Interestingly enough, when people start to distrust predictions after past predictions turn out to be wrong, they are also engaging in inductive reasoning. To be specific, if many predictions have turned out to be wrong, then it can be reasonable to infer that the next prediction could be wrong. That is certainly reasonable and thinking that an inductive argument could have a false conclusion is no error.

Where people go wrong is when they place to much confidence in the conclusion that the prediction will be wrong. One way this can happen is through a variation in the gambler’s fallacy. In the classic gambler’s fallacy, a person assumes that a departure from what occurs on average or in the long term will be corrected in the short term. For example, if a person concludes that tails is due because they have gotten heads six times in a row, then they have committed this fallacy. In the case of the “hurricane fallacy” a person overconfidently infers that the streak of failed predictions must continue. The person could, of course, turn out to be right. The error lies in the overconfidence in the conclusion that the prediction will be wrong. Sorting out the confidence one should have in their doubt is a rather challenging matter because it requires understanding the accuracy of the predictions.

As a practical matter, one way to address hurricane fatigue is to follow some excellent advice: rather than going through mad bursts of last second preparation, always be prepared at the recommended minimum level. That is, have enough food and water on hand for three days and make basic preparations for being without power or evacuating. Much of this can easily be integrated into one’s normal life. For example, consuming and replacing canned and dried goods throughout the year means that one will have suitable food on hand. There are also one-time preparations, such as acquiring some crank-powered lights, a small solar panel for charging smart phones, and getting a basic camp stove and a few propane canisters to store.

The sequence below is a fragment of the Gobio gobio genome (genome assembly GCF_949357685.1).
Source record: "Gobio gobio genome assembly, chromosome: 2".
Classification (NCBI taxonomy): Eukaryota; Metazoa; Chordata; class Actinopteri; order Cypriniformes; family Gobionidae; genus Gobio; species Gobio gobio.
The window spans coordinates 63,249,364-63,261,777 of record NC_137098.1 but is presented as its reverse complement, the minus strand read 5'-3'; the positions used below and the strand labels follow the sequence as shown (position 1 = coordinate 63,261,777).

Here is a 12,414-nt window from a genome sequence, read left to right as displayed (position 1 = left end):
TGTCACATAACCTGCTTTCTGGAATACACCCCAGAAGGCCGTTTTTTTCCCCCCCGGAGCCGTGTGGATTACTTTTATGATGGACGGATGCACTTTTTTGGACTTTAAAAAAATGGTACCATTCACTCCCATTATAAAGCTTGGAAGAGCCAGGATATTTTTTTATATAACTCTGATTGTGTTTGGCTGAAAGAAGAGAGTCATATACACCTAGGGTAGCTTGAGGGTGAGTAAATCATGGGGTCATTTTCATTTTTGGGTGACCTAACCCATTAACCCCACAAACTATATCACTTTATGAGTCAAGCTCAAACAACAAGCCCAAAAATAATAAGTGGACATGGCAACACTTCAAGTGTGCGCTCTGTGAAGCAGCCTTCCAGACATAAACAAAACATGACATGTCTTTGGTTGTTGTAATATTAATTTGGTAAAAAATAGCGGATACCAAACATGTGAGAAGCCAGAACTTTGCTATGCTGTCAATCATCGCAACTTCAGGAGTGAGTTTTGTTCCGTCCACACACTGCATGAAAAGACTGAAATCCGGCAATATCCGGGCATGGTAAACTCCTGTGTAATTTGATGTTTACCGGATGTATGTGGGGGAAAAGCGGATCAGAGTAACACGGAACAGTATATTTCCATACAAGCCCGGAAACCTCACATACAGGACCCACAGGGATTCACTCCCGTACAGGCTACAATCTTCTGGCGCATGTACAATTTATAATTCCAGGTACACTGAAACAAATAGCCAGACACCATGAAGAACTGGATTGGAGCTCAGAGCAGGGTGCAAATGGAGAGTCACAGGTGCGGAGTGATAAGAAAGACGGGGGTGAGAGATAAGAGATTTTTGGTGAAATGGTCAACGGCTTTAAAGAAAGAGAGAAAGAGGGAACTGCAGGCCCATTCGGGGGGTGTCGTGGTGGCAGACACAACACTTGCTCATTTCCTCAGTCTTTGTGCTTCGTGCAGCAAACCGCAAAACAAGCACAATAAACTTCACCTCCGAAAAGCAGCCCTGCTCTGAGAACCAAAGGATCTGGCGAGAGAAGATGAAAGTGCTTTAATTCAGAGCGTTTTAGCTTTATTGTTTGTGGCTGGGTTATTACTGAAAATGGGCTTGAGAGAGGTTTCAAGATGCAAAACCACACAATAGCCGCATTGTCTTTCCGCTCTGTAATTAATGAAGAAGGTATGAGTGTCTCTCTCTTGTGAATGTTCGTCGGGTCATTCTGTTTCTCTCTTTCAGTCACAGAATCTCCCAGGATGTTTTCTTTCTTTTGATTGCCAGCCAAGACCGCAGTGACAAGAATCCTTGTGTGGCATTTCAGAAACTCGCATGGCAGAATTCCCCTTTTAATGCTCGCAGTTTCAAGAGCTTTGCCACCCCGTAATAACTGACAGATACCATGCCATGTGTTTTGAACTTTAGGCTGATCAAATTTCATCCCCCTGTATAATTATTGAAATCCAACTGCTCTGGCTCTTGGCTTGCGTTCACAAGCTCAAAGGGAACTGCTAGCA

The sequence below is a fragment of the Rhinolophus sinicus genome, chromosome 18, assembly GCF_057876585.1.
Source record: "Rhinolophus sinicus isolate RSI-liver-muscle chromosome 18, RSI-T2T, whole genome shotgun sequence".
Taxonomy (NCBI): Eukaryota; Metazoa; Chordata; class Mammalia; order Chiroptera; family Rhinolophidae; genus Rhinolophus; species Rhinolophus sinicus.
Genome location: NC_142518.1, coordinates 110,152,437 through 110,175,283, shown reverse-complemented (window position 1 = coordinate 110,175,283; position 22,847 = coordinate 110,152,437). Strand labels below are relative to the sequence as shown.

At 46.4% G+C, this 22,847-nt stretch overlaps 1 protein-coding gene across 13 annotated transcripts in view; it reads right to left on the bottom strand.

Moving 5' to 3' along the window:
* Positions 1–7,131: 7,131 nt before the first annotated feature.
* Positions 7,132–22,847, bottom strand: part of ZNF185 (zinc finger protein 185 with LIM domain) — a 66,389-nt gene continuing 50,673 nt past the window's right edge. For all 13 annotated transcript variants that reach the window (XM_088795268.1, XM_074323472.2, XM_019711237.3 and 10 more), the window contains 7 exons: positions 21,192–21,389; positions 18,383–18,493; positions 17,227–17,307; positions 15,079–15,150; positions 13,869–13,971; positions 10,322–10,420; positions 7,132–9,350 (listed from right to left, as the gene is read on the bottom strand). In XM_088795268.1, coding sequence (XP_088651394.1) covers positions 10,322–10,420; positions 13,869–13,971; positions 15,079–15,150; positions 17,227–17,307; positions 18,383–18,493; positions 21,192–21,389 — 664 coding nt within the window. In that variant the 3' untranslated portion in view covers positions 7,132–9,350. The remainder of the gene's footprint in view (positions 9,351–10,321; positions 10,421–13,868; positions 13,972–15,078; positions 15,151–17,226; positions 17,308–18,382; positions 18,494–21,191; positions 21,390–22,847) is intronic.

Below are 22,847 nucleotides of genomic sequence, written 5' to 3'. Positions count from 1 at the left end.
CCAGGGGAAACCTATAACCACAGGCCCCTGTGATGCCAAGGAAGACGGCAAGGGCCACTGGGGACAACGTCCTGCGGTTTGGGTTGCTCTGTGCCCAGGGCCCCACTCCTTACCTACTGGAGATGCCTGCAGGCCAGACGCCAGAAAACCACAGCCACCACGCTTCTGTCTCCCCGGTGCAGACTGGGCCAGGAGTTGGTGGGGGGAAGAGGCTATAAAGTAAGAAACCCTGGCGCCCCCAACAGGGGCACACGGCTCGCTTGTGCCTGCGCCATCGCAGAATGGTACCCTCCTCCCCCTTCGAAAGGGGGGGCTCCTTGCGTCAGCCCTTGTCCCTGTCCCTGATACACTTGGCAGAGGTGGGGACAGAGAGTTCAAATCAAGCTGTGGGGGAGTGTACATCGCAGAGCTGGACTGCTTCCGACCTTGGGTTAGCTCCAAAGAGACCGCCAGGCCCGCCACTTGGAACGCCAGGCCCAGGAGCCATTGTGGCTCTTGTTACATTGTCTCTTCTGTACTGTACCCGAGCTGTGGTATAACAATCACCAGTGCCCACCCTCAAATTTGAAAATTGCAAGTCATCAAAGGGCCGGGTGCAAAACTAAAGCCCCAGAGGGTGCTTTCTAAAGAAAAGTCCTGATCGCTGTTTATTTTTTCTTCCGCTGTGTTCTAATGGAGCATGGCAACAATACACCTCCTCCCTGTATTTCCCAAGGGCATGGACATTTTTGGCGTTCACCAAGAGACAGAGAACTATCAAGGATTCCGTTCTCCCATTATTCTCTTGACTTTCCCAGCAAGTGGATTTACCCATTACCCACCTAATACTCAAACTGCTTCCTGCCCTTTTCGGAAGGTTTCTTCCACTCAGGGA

This does lead to a final closing point, namely the cost of preparation. Since I have a decent income, I can afford to take the extra steps of being always ready for a disaster. That is, I can buy the lights, stove, propane, and such and store them. However, this is not true of everyone. When I was at Publix before the storm, I spoke to some people who said that it was hard for them to get ready for storms—they needed their money for other things and could not afford to have a stockpile of unused supplies let alone things like solar panels or generators. The upfront cost of stockpiling in preparation for the storm was also a challenge—there are, as far as I know, no emergency “storm loans” or rapid aid to help people gear up for impending storms. No doubt some folks would be terrified that storm moochers would be living fat on the public’s money during storms. However, storm aid does sound like decent idea and could even be cost saver for the state. After all, the better prepared people are before the storm, the less the state and others must do during and after the storm.